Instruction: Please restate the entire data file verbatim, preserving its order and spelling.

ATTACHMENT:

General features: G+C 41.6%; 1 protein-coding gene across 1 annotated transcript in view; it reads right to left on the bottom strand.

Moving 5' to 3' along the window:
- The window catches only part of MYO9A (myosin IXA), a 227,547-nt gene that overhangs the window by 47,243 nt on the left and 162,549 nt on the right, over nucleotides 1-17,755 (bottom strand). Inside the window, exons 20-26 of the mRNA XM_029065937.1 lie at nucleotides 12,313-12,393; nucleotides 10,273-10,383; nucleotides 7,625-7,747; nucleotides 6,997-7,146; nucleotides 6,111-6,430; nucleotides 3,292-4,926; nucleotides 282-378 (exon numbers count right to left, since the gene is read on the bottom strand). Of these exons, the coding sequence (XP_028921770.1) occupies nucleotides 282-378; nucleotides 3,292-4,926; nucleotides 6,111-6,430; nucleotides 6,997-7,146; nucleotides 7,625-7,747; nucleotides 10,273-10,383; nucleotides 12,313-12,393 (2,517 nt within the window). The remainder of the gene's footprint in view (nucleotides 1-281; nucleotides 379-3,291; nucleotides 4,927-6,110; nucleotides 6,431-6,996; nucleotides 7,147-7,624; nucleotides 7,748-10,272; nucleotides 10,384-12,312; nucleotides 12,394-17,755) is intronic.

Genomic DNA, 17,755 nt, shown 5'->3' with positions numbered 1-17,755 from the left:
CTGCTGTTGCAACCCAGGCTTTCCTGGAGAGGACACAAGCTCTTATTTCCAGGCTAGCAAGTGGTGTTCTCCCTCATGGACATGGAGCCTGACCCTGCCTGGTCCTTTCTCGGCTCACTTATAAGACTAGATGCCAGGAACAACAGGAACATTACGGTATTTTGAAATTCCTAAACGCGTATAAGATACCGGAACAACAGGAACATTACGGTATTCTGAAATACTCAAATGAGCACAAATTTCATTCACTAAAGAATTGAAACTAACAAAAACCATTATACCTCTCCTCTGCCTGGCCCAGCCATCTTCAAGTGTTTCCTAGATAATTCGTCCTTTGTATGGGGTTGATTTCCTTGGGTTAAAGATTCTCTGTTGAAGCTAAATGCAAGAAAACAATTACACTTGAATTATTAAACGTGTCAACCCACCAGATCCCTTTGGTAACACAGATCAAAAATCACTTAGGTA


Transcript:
General features: G+C 41.6%; 1 protein-coding gene across 1 annotated transcript in view; it reads right to left on the bottom strand.

Moving 5' to 3' along the window:
- The window catches only part of MYO9A (myosin IXA), a 227,547-nt gene that overhangs the window by 47,243 nt on the left and 162,549 nt on the right, over nucleotides 1-17,755 (bottom strand). Inside the window, exons 20-26 of the mRNA XM_029065937.1 lie at nucleotides 12,313-12,393; nucleotides 10,273-10,383; nucleotides 7,625-7,747; nucleotides 6,997-7,146; nucleotides 6,111-6,430; nucleotides 3,292-4,926; nucleotides 282-378 (exon numbers count right to left, since the gene is read on the bottom strand). Of these exons, the coding sequence (XP_028921770.1) occupies nucleotides 282-378; nucleotides 3,292-4,926; nucleotides 6,111-6,430; nucleotides 6,997-7,146; nucleotides 7,625-7,747; nucleotides 10,273-10,383; nucleotides 12,313-12,393 (2,517 nt within the window). The remainder of the gene's footprint in view (nucleotides 1-281; nucleotides 379-3,291; nucleotides 4,927-6,110; nucleotides 6,431-6,996; nucleotides 7,147-7,624; nucleotides 7,748-10,272; nucleotides 10,384-12,312; nucleotides 12,394-17,755) is intronic.

Genomic DNA, 17,755 nt, shown 5'->3' with positions numbered 1-17,755 from the left:
CTGCTGTTGCAACCCAGGCTTTCCTGGAGAGGACACAAGCTCTTATTTCCAGGCTAGCAAGTGGTGTTCTCCCTCATGGACATGGAGCCTGACCCTGCCTGGTCCTTTCTCGGCTCACTTATAAGACTAGATGCCAGGAACAACAGGAACATTACGGTATTTTGAAATTCCTAAACGCGTATAAGATACCGGAACAACAGGAACATTACGGTATTCTGAAATACTCAAATGAGCACAAATTTCATTCACTAAAGAATTGAAACTAACAAAAACCATTATACCTCTCCTCTGCCTGGCCCAGCCATCTTCAAGTGTTTCCTAGATAATTCGTCCTTTGTATGGGGTTGATTTCCTTGGGTTAAAGATTCTCTGTTGAAGCTAAATGCAAGAAAACAATTACACTTGAATTATTAAACGTGTCAACCCACCAGATCCCTTTGGTAACACAGATCAAAAATCACTTAGGTA